basing exemption to prescription charges solely on income.
The completion of blue badge reports, and any associated examination, is not part of the work that a primary medical services contractor is required to do as part of their contractual arrangements with the primary care trust.
Mr. Fraser: To ask the Secretary of State for Health what steps her Department has taken to encourage the (a) cancer networks, (b) strategic health authorities and (c) work force development directorate to implement National Institute for Health and Clinical Excellence guidance on specialist nurses. 
Ms Rosie Winterton:
The National Institute for Health and Clinical Excellence (NICE) has published a series of guidance for the national health service,
setting out recommendations on how services should be arranged for patients with cancer. This series of guidance is called improving outcomes guidance (IOG) and covers each main tumour type.
It is for cancer networks to work in partnership with strategic health authorities and work force development directorates to assess, plan and review their work force needs and the education and training of all staff, including specialist nurses, linked to local and national priorities for cancer, including implementation of NICE improving outcomes guidance.
Michael Fabricant: To ask the Secretary of State for Health what research is being undertaken by her Department into the efficacy of the ResQPOD device as an aid to cardiopulmonary resuscitation; and if she will make a statement. 
Andy Burnham: None directly, although a study currently being undertaken by the South Tees Hospitals NHS Trust refers to the ResQPOD device(1). Details can be found on the National Research Register at:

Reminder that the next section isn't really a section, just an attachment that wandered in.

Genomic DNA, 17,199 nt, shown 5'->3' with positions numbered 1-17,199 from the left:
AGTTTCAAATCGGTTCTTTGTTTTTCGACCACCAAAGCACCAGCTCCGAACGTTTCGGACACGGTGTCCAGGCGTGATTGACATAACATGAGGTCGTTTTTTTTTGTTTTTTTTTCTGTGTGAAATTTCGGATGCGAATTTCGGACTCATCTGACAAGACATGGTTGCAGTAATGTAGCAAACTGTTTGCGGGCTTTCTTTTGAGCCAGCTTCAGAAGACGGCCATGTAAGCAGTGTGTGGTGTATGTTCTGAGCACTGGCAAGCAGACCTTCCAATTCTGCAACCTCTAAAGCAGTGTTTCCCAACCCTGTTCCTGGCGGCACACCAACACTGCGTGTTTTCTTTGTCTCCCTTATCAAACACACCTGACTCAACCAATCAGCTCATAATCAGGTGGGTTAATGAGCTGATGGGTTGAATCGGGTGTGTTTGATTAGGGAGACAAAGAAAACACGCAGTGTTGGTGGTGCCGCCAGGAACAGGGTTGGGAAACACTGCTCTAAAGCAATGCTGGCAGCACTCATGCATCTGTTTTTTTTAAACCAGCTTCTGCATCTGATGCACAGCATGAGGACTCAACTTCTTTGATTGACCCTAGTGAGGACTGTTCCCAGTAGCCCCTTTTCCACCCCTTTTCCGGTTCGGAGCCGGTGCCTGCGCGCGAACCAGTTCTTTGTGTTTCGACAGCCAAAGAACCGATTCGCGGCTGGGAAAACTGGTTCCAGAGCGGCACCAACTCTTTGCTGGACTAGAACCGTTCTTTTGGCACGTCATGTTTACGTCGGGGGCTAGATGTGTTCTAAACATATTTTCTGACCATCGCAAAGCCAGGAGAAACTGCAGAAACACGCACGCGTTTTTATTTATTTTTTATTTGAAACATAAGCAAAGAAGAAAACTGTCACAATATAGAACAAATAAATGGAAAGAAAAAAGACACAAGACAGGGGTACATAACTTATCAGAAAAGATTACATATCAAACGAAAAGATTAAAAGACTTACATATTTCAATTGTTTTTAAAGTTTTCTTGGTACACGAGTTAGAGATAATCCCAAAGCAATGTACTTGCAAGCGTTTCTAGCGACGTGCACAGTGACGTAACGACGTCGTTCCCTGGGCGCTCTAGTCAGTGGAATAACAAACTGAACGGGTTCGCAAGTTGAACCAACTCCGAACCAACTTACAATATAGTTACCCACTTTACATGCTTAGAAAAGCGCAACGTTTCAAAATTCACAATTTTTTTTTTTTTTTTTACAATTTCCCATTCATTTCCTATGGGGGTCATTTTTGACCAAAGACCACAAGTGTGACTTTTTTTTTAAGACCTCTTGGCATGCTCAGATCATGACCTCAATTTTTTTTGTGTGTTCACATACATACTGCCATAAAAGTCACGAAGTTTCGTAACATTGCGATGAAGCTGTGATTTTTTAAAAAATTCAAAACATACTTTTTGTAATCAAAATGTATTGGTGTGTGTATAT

(1) Outcome from out-of-hospital cardiac arrest: a pilot randomised controlled trial comparing survival after standard or inspiratory impedance threshold values augmented cardiopulmonary resuscitation.
(2) Use of an impedance threshold device improves short-term outcomes following out-of-hospital cardiac arrest.
Andy Burnham: Carisoprodol, brand name Carisoma, is a muscle relaxant authorised as an add-on therapy to the symptomatic treatment of acute musculoskeletal disorders associated with muscle spasm. Clinical trials carried out by the marketing authorisation holder for carisoprodol were evaluated at the time of licensing to ensure that it met appropriate standards of safety, quality and efficacy to justify its use as a muscle relaxant. Full guidance on prescribing and the use of carisoprodol, including possible side- effects, is provided in the product information for prescribers, the Summary of Product Characteristics, and the patient information leaflet.
Since the marketing of carisoprodol, although no formal research has been commissioned, the Commission on Human Medicines (CHM) and the Medicines and Healthcare products Regulatory Agency (MHRA) have kept under review its safety in routine clinical practice.
Up to 29 November 2005, a total of 31 reports of suspected adverse drug reactions (ADRs) have been received in association with carisoprodol. The majority of these (28 out of 31 reports) were received prior to 1982. Of the 31 reports, a total of 20 reports describe suspected side-effects from using carisoprodol that are not listed in the patient information leaflet. Urticaria, three reports, and chills, two reports, are the only unlisted suspected side-effects associated with carisoprodol reported in more than one patient. It is important to note that a report of a suspected ADR does not necessarily mean that the drug caused it.